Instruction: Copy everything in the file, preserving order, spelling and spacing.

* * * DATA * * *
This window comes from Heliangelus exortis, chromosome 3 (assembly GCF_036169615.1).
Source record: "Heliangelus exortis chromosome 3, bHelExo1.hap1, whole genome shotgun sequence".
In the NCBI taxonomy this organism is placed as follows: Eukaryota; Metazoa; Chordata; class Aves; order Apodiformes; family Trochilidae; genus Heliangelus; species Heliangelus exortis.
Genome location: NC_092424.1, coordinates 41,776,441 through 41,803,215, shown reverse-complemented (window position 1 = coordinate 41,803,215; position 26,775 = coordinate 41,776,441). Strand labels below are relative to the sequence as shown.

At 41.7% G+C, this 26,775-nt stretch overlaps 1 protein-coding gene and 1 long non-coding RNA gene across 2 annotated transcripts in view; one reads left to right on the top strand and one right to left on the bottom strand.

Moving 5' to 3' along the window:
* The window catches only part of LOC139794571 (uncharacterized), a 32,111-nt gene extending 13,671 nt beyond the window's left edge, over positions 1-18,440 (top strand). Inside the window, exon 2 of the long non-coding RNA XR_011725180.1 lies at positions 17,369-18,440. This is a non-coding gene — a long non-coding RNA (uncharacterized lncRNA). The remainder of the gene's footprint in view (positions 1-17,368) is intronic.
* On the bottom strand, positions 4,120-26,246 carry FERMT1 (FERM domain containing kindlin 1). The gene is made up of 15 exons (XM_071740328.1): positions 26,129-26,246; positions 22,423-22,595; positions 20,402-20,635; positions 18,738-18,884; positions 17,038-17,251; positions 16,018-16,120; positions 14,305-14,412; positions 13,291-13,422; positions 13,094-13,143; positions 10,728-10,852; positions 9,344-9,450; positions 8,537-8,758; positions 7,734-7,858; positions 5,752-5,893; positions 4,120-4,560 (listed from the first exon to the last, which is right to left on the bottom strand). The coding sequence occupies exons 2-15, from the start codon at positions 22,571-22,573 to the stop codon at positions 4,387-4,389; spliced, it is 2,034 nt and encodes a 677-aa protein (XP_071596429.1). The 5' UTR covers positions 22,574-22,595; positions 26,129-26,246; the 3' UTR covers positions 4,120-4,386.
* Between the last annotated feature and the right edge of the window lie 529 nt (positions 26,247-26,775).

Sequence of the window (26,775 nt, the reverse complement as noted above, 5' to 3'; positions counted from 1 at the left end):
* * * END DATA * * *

This window comes from Heliangelus exortis, chromosome 3 (assembly GCF_036169615.1).
Source record: "Heliangelus exortis chromosome 3, bHelExo1.hap1, whole genome shotgun sequence".
In the NCBI taxonomy this organism is placed as follows: Eukaryota; Metazoa; Chordata; class Aves; order Apodiformes; family Trochilidae; genus Heliangelus; species Heliangelus exortis.
Genome location: NC_092424.1, coordinates 41,776,441 through 41,803,215, shown reverse-complemented (window position 1 = coordinate 41,803,215; position 26,775 = coordinate 41,776,441). Strand labels below are relative to the sequence as shown.

At 41.7% G+C, this 26,775-nt stretch overlaps 1 protein-coding gene and 1 long non-coding RNA gene across 2 annotated transcripts in view; one reads left to right on the top strand and one right to left on the bottom strand.

Moving 5' to 3' along the window:
* The window catches only part of LOC139794571 (uncharacterized), a 32,111-nt gene extending 13,671 nt beyond the window's left edge, over positions 1-18,440 (top strand). Inside the window, exon 2 of the long non-coding RNA XR_011725180.1 lies at positions 17,369-18,440. This is a non-coding gene — a long non-coding RNA (uncharacterized lncRNA). The remainder of the gene's footprint in view (positions 1-17,368) is intronic.
* On the bottom strand, positions 4,120-26,246 carry FERMT1 (FERM domain containing kindlin 1). The gene is made up of 15 exons (XM_071740328.1): positions 26,129-26,246; positions 22,423-22,595; positions 20,402-20,635; positions 18,738-18,884; positions 17,038-17,251; positions 16,018-16,120; positions 14,305-14,412; positions 13,291-13,422; positions 13,094-13,143; positions 10,728-10,852; positions 9,344-9,450; positions 8,537-8,758; positions 7,734-7,858; positions 5,752-5,893; positions 4,120-4,560 (listed from the first exon to the last, which is right to left on the bottom strand). The coding sequence occupies exons 2-15, from the start codon at positions 22,571-22,573 to the stop codon at positions 4,387-4,389; spliced, it is 2,034 nt and encodes a 677-aa protein (XP_071596429.1). The 5' UTR covers positions 22,574-22,595; positions 26,129-26,246; the 3' UTR covers positions 4,120-4,386.
* Between the last annotated feature and the right edge of the window lie 529 nt (positions 26,247-26,775).

Sequence of the window (26,775 nt, the reverse complement as noted above, 5' to 3'; positions counted from 1 at the left end):